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-   -   replacement mesh for windscreen (http://forum.e46fanatics.com/showthread.php?t=898589)

lrcreamer 01-21-2012 03:47 PM

replacement mesh for windscreen
where can i purchase replacment mesh for my bmw windscreen deflector

SMUUUUUV 01-30-2012 10:06 PM

Not sure if you can buy that mesh separately.

Deox 01-31-2012 12:17 AM

i had an office chair that needed to be reupholstered so i bought a few yards of what appears to be the same mesh at the local office chair store. it might be worth trying if you cant find anything else. the material i bought was $18 a square yard, so its a relatively cheap fix if it works.

best of luck and tell us what you do / if you find something that works.

NorthJersey 3er 01-31-2012 11:36 AM

Not a bad idea^ Don't know if the mesh makes THAT big of a difference. I guess I would assume it does, but hell its cheaper to try it than buying a new windscreen. If you do tackle the project take some diy pics.

E46DrEaMeR 01-31-2012 06:03 PM

2 Attachment(s)
i made one for a previous car of mine and used a black moskito net from a camping shop......it did the job and it looked really cool, i was asked many a time where i got it :thumbup:
the second pic is the frame without the mesh

three30cic 01-31-2012 09:37 PM

How is the existing mesh held into the screen? If you get new mesh, do you have a plan on how to attach it?

jfoj 02-05-2012 08:56 PM

E46DrEaMeR, gotta love the dishwasher sticker!!

Great ideas on changing the mesh.

I also think there are some ebay guys that repair the BMW rear window shades for the 5 & 7 series cars. Not sure if this is similar material and how much??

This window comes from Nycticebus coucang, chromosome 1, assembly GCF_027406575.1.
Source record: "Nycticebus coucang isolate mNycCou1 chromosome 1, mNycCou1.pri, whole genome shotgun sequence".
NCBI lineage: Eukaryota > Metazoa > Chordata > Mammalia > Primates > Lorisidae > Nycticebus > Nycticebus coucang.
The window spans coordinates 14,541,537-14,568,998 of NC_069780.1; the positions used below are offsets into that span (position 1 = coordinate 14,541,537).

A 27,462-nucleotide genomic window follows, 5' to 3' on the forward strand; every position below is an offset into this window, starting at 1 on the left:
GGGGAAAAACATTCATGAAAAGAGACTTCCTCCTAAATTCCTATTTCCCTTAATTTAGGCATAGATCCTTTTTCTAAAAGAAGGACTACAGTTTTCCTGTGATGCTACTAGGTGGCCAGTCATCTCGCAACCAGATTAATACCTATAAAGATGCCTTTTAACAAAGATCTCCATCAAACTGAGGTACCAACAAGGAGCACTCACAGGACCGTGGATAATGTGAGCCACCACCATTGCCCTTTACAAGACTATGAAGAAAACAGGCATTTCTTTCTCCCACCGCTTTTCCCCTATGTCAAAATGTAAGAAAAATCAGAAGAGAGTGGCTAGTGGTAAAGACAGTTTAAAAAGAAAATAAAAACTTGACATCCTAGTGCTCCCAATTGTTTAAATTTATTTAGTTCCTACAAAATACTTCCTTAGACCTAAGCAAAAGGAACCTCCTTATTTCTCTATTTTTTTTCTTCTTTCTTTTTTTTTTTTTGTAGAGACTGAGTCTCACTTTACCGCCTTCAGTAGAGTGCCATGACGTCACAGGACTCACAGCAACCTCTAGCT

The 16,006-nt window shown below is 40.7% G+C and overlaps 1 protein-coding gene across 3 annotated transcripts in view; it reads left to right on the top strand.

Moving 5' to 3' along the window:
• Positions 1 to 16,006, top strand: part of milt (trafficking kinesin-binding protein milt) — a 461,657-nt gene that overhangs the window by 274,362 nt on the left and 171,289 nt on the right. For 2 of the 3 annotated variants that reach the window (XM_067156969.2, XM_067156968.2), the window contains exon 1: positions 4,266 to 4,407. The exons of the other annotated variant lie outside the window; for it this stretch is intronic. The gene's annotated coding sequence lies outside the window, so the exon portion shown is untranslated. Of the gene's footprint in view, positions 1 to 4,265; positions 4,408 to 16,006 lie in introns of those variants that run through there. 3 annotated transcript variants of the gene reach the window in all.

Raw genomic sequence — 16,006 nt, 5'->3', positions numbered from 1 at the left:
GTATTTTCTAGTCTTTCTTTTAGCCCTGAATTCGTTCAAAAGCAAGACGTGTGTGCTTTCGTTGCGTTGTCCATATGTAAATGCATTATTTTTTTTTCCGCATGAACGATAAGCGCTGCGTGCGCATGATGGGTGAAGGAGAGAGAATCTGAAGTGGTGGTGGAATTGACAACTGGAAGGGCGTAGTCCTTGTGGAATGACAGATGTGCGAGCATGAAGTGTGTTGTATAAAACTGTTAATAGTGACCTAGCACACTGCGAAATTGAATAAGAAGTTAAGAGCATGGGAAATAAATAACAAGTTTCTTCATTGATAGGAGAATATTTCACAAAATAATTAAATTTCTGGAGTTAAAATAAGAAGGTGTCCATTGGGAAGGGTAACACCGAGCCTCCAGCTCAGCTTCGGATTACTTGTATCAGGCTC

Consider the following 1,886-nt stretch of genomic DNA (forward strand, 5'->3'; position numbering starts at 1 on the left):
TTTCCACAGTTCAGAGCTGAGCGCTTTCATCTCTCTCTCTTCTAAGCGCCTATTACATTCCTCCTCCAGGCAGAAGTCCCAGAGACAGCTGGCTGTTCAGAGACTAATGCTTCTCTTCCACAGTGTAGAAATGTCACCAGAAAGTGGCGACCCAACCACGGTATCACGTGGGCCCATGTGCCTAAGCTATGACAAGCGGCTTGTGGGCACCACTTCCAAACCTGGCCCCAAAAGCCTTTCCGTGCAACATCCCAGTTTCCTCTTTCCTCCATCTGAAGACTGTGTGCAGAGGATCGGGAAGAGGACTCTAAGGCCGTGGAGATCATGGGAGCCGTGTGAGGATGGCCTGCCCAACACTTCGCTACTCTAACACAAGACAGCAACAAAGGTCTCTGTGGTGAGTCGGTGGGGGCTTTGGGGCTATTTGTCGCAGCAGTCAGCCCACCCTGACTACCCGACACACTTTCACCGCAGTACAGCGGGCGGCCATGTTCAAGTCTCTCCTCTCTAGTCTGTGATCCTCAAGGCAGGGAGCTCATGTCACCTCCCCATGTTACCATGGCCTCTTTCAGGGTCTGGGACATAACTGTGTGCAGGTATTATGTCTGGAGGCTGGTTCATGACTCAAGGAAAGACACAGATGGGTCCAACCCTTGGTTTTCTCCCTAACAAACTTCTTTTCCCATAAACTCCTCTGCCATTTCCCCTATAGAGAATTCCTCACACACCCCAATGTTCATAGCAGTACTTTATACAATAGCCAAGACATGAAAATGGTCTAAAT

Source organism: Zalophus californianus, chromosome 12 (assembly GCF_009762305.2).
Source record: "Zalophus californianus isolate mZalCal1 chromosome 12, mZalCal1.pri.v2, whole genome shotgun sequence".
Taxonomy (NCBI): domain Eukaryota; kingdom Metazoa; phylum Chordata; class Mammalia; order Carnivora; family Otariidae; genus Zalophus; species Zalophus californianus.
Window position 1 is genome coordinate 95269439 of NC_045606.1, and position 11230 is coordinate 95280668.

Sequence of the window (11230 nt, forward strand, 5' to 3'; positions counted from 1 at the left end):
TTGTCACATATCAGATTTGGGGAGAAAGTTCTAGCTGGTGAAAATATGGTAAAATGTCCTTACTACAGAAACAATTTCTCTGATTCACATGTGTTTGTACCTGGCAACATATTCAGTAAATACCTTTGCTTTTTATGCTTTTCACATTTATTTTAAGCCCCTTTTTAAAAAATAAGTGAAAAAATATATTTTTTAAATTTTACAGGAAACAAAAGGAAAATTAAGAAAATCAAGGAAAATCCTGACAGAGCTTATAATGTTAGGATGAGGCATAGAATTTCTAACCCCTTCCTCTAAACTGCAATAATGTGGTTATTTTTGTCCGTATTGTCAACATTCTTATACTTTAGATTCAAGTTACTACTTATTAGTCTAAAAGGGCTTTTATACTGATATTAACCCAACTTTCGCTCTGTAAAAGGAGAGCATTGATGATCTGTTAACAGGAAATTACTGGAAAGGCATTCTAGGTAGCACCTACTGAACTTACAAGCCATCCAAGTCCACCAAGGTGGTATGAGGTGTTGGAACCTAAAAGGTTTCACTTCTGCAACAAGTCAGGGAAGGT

E46DrEaMeR 02-06-2012 05:03 PM


Originally Posted by jfoj (Post 14055302)
e46dreamer, gotta love the dishwasher sticker!


fmzip 12-08-2012 09:42 PM

I am going to figure this out once and for all!

I have a 128i windscreen that I am going to dissect! Could be a costly project, wish me luck!

fmzip 12-13-2012 03:41 PM

1 Attachment(s)
So I replaced the mesh! :clap::clap::clap:

Step one:

For ease of assembly take the two halves of the windscreen apart. It will make it much easier to handle while reinstalling the new mesh later on. If you can't figure this part out, skip this project all together ;) Next, starting at one corner of the windscreen, pry out the rubber stripping carefully with a small screwdriver. It's a bit difficult to grab it with your fingers at first, but once you have it started it pulls right out!

Step two:

The fabric......I spent countless hours searching for fabric. The choices are endless once you have an idea of the keywords to look for. If you want to choose your own, you can get a sample pack here: http://www.seattlefabrics.com/mesh.html. Unfortunately it will cost you $20, $15 in shipping for $4 worth of fabric samples. Whatever you choose, make sure the mesh is not stretchable and UV resistant.

What I ended up using was a much smaller mesh. It cost me $8.81 from Amazon and is enough to do both top and bottom of the windscreen. It's No-See-Um netting by Equinox. The mesh has a slight sheen and is not flat in color like the factory one. I actually like it better.